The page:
Fourth Circuit Weighs “Exceptional Importance” and Possible En Banc Hearing on Travel Ban 2.0

By Derek Stikeleather

President Trump’s revised “travel ban,” which targets six predominantly Muslim nations, has drawn intense media scrutiny and legal challenges across the nation. The proceedings in the federal Ninth Circuit Court of Appeals, which includes Hawaii and Washington, have garnered the lion’s share of the media spotlight. But proceedings here in the Fourth Circuit may yield the first substantive appellate court decision on the travel ban’s constitutionality.

As often happens in high-profile appeals, unusual procedural questions have also arisen. Last week, the Fourth Circuit received briefing, which it had ordered from the parties just days earlier, “on the appropriateness of initial en banc review” by the entire court. This is atypical for many reasons. First, Fourth Circuit appeals are ordinarily resolved by a three-judge panel (and normally on the papers without a live hearing). Second, only a tiny fraction of cases (roughly 0-4 per year) are heard en banc, i.e., by the entire court, which consists of fifteen active (i.e., non-senior status) judges. And these en banc reviews normally follow a split-panel decision. So en banc review without a prior panel decision presents an extremely unusual procedural posture. Third, the court’s decision to order the parties to brief whether they consider initial en banc review appropriate is even more unusual because the purely discretionary decision has no underlying legal principle that must be upheld. Unlike a question of subject-matter jurisdiction or evidence admissibility, it is not a decision that the court can possibly “get wrong.” Instead, the decision on the propriety of hearing the case initially en banc rests entirely on the preference of the court. It really doesn’t matter what the parties think.

Intrigued by this procedural posture, I immediately began to wonder whether the parties would have anything beyond Federal Rule of Appellate Procedure 35 to direct the court to as the basis for its decision. Federal Rule of Appellate Procedure 35(a) provides that a majority of circuit judges “may order that an appeal or other proceeding be heard … by the court of appeals en banc.” But it immediately warns that an “en banc hearing is not favored and ordinarily will not be ordered.” The rule provides two exceptions to the presumption against ordering en banc determination of an appeal: when “(1) En banc consideration is necessary to secure or maintain uniformity of the court’s decisions; or (2) the proceeding involves a question of exceptional importance.”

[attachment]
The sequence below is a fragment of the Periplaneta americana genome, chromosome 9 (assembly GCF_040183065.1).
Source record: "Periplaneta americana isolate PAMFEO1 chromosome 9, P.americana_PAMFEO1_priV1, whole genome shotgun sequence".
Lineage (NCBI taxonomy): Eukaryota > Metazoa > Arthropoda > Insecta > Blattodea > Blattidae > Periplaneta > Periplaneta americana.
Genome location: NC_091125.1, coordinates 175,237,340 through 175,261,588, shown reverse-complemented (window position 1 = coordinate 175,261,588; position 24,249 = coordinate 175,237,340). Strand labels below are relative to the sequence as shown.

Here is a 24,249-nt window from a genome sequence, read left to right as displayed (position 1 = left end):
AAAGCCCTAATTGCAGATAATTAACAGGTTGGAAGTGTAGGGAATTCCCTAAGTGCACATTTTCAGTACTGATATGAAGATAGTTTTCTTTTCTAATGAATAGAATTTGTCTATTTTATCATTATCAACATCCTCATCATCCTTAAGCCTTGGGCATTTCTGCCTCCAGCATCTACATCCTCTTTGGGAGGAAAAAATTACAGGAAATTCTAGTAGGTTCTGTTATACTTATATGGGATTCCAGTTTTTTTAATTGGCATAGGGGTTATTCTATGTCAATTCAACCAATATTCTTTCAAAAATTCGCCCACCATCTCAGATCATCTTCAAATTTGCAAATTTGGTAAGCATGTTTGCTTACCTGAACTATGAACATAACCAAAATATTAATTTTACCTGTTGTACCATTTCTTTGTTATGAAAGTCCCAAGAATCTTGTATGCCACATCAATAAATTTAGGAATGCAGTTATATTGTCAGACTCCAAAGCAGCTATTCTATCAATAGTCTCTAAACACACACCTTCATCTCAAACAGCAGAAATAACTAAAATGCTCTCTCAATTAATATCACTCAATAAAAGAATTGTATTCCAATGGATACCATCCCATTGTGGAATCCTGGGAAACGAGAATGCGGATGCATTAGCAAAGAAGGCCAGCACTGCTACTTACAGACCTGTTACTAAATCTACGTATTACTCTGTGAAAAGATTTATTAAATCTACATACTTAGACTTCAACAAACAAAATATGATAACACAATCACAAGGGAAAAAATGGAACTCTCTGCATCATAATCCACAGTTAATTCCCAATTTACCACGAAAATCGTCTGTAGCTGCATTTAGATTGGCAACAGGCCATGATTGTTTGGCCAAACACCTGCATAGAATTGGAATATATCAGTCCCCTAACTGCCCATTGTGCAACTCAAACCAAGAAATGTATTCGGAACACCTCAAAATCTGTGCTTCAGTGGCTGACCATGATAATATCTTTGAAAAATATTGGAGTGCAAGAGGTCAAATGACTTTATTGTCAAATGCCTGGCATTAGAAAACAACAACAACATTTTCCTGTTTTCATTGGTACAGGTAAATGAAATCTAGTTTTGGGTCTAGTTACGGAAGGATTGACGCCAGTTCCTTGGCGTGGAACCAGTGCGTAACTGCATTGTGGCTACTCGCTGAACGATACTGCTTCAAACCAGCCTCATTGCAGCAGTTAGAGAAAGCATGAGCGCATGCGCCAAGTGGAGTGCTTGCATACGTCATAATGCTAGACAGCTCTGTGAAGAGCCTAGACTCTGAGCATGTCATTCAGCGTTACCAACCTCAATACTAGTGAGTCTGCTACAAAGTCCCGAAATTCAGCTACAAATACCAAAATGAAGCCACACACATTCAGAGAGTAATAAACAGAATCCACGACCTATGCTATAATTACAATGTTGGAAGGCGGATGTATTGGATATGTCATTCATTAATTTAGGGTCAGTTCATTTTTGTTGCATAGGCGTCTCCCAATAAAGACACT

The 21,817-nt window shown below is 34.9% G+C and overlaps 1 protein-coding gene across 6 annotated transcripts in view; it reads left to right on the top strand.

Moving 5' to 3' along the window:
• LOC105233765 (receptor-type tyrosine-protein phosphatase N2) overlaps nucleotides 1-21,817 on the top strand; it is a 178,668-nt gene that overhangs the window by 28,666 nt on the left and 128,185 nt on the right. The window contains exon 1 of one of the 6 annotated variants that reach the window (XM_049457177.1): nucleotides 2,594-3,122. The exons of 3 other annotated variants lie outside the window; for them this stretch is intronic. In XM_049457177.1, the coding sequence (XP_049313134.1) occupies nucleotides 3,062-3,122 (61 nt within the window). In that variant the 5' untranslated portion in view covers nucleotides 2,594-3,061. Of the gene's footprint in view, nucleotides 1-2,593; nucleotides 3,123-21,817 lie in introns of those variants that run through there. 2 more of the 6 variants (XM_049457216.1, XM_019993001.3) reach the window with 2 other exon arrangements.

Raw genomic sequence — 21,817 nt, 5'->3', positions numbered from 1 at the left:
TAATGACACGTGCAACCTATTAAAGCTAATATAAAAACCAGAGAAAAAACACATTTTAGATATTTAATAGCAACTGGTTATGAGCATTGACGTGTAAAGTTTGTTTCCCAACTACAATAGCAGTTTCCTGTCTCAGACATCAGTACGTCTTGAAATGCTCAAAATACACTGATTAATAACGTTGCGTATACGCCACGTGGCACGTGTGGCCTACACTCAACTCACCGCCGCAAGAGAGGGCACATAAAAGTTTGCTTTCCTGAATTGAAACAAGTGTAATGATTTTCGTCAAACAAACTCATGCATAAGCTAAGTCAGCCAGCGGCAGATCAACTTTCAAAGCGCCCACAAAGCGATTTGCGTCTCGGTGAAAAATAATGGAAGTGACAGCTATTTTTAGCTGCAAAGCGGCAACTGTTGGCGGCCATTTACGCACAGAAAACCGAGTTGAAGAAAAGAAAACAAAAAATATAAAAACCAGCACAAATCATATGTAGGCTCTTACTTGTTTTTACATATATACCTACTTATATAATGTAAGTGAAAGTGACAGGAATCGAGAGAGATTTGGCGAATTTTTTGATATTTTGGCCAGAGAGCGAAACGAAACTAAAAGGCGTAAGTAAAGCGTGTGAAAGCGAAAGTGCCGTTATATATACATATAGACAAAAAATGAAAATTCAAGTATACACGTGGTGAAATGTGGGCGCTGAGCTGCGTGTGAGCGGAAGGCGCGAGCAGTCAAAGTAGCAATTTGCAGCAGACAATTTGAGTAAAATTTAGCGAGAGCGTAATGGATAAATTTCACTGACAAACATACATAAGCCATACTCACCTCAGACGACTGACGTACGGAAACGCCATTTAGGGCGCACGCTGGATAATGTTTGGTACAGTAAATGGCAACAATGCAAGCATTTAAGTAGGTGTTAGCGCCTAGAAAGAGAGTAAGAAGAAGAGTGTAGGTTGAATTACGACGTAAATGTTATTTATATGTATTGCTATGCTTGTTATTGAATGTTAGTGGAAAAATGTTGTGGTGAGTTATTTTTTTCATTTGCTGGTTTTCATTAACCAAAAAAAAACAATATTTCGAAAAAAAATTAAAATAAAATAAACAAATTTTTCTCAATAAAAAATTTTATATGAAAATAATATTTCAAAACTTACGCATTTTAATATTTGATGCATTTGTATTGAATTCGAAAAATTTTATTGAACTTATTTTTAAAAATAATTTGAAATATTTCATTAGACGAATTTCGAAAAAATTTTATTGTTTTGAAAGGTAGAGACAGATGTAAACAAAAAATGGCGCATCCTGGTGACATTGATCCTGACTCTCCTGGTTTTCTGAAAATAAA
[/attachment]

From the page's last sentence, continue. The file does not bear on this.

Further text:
Section (b), which addresses the limited circumstances where parties may petition for en banc review, sheds a thin ray of light on what constitutes a “question of exceptional importance.” Specifically, FRAP 35(b)(1)(B) states, “for example, a petition may assert that a proceeding presents a question of exceptional importance if it involves an issue on which the panel decision conflicts with the authoritative decisions of other United States Courts of Appeals that have addressed the issue.” But this provision not only presumes that a panel decision exists but also echoes subsection (A)’s alternative requirement that a petition for en banc review from a panel decision be “necessary to secure and maintain uniformity of the court’s decisions.” Outside of cases that present conflicting holdings within the federal appellate system, practitioners are left with little guidance on what meets the nebulous threshold of “exceptional importance.”

Practitioners must wrestle with the circular wisdom that a proceeding presents a question of exceptional importance when the court thinks that the question presented is exceptionally important. Not surprisingly, both parties filed briefs assuring the court that the case is “exceptionally important” and worthy of en banc review. (Neither side argued that the appeal presents conflicting holdings.) It’s been my experience that virtually all appellate attorneys consider their cases “exceptionally important” (at least until they prevail in a 2-1 panel decision and are asked to answer a petition for en banc review). Nor would I disagree with the view that the case is, in fact, exceptionally important. But, in asking the parties to brief the issue of initial en banc review, it appears that the court has ordered the parties to tell it what it already knows: this case is a very big deal.

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